Friday, September 27, 2013

Darner Hovering: Bobbing With Bursts

Hovering is an energy-intensive activity.  It's not surprising, then, that dragonflies might employ strategies to reduce the effort – or at least rest the muscles a bit.  Here's an example.

I was observing a Happy-face Darner (Paddle-tailed Darner) hovering at Beaver Pond in Winthrop, WA.  As it hovered, I noticed it was bobbing up-and-down in a regular manner.  This might not seem surprising, considering that its wingbeats don't provide constant lift.  The frequency of the "bobbing" motion was much smaller than the frequency of the wingbeats, however.  The wings beat at about 35-40 beats per second, whereas the bobbing motion was clearly only a fraction of that frequency.  I decided to record a video to study the hovering in more detail.

Here's one of the videos I recorded.  It's recorded in "real time"; that is, normal speed.

video

A better view can be had at the following link to the Dragonfly Whisperer Channel on YouTube:

http://www.youtube.com/watch?v=r8oLKmfMLBc

As you can see, the wings are beating so fast they're just a blur.  In contrast, the body bobs up-and-down at a much slower rate.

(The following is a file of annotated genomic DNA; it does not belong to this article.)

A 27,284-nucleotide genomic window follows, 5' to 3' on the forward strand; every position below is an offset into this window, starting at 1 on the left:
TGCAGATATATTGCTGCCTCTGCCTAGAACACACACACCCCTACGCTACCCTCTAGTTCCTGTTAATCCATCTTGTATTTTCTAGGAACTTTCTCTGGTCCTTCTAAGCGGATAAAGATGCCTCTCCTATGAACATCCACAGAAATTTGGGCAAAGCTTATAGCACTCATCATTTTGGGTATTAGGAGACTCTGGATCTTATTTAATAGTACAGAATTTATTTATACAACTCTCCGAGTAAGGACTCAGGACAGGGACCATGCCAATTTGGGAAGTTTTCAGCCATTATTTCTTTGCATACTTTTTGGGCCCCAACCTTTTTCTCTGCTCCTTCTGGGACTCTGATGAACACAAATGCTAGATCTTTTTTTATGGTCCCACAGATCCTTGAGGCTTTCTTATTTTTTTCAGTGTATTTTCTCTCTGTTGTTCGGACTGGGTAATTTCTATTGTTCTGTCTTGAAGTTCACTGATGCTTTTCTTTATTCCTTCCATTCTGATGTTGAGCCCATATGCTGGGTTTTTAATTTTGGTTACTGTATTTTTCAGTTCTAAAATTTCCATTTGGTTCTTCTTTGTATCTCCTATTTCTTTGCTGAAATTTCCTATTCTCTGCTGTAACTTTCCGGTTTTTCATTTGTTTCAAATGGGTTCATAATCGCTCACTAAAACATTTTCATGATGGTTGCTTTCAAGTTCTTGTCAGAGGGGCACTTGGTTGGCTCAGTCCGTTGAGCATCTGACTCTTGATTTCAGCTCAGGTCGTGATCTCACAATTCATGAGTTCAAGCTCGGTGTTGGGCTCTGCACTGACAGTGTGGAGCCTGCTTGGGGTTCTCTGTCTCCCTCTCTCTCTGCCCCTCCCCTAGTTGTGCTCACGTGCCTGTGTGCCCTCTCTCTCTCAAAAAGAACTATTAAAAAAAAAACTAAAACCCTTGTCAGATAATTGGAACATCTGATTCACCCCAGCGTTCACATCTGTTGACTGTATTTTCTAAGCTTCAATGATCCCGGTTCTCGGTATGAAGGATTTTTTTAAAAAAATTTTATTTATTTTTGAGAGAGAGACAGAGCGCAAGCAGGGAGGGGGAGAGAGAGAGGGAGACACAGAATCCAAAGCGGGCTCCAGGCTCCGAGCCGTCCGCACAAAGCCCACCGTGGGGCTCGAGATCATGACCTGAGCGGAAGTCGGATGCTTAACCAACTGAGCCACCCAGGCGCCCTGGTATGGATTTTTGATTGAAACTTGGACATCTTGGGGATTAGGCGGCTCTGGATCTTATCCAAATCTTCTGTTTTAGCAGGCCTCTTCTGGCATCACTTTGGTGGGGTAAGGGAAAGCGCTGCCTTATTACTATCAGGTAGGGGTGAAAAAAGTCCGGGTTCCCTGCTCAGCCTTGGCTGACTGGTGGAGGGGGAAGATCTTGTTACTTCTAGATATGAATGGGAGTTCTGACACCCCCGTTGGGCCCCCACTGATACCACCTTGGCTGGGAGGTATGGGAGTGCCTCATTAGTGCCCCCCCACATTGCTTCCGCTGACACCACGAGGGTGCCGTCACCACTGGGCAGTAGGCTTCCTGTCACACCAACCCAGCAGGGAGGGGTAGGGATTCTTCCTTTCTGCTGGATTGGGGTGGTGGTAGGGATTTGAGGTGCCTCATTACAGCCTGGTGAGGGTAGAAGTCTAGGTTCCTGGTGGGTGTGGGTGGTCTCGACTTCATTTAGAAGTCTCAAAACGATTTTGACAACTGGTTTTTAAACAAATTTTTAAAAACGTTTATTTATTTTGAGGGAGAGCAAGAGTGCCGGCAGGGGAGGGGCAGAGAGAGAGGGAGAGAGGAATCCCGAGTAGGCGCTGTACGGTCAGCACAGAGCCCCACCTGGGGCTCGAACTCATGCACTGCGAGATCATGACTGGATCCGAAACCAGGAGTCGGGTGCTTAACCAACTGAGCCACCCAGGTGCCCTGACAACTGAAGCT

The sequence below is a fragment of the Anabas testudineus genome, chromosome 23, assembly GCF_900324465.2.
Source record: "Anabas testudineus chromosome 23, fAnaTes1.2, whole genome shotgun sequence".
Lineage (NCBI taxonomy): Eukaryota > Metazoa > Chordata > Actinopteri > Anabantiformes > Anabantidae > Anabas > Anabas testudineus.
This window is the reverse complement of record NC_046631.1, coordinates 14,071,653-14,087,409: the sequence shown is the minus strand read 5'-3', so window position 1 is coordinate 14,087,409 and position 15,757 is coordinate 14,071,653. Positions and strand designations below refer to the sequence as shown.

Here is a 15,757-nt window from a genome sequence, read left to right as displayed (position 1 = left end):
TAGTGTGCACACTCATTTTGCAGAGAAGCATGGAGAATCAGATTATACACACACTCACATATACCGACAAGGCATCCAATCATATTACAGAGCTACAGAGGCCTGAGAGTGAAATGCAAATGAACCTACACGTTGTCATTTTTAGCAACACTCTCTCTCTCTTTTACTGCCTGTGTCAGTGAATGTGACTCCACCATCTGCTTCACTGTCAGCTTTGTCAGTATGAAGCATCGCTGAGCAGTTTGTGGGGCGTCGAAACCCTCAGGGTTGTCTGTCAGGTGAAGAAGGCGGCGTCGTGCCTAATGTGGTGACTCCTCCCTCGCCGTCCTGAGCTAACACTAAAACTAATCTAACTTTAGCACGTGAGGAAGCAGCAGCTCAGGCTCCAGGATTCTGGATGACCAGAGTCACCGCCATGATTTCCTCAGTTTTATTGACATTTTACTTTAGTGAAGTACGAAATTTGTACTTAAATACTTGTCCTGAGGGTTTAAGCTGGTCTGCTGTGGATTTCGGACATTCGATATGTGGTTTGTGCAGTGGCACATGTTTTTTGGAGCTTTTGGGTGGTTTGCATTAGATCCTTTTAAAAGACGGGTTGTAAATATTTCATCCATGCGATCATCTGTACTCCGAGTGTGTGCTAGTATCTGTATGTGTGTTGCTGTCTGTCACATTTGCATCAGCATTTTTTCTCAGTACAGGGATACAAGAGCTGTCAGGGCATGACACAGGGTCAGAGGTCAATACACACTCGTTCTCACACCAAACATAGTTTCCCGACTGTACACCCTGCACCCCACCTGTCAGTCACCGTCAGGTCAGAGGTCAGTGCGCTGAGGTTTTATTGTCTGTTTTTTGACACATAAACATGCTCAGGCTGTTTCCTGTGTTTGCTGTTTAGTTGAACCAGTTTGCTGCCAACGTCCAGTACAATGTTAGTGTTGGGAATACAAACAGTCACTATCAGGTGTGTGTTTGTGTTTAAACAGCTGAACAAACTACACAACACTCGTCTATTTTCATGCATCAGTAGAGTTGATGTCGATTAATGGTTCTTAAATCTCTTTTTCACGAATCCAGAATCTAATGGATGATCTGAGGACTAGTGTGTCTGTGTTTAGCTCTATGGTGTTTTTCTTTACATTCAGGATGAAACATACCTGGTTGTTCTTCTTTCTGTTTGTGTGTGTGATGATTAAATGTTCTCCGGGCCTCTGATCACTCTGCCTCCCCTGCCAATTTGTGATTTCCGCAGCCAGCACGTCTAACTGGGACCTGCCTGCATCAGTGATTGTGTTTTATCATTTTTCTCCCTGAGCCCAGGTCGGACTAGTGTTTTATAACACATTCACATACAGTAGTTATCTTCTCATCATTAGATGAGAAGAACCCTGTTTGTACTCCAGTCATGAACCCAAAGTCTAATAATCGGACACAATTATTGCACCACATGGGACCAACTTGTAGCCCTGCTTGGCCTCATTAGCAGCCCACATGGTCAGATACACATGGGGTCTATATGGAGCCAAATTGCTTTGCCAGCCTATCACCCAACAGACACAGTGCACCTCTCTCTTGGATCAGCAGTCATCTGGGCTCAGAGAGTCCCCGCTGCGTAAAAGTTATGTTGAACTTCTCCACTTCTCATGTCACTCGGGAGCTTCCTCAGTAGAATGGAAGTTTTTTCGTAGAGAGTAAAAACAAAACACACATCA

I made frame-by-frame measurements of the flight level of the darner from the video and have plotted the results below.

Data from a video showing the up-and-down bobbing motion of a hovering darner.

The data show a clear periodicity to the flight level.  The darner is indeed bobbing up-and-down with quite a well-defined frequency.

The bobbing motion has a period of about 0.2 s, which corresponds to 5 bobs per second – or roughly one bobbing cycle for every 8 wingbeats.  The angular frequency of this motion, w, is about 31 radians per second, and the amplitude, A, is about 0.4 cm.  It follows that the maximum upward and downward acceleration is roughly Aw^2 = 3.8 m/s^2, which is just under 40% of the acceleration due to gravity.  Thus, the darner is never in free fall; it's always getting lift from the wings, but the lift varies with a period of 0.2 s.

It seems, then, that the darner alternates weaker and stronger wingbeats as it hovers, a little like the flight of finches and woodpeckers.  This is indicated in the plot below.  With this strategy, the darner can give a burst of 4 strong wingbeats, rest for 4 wingbeats, give another burst of 4 strong wingbeats, rest for 4 wingbeats, and so on.  Perhaps the intermittent rest helps it hover for long periods of time without getting fatigued.

Same plot as above, but with times of weak and strong wingbeats indicated.

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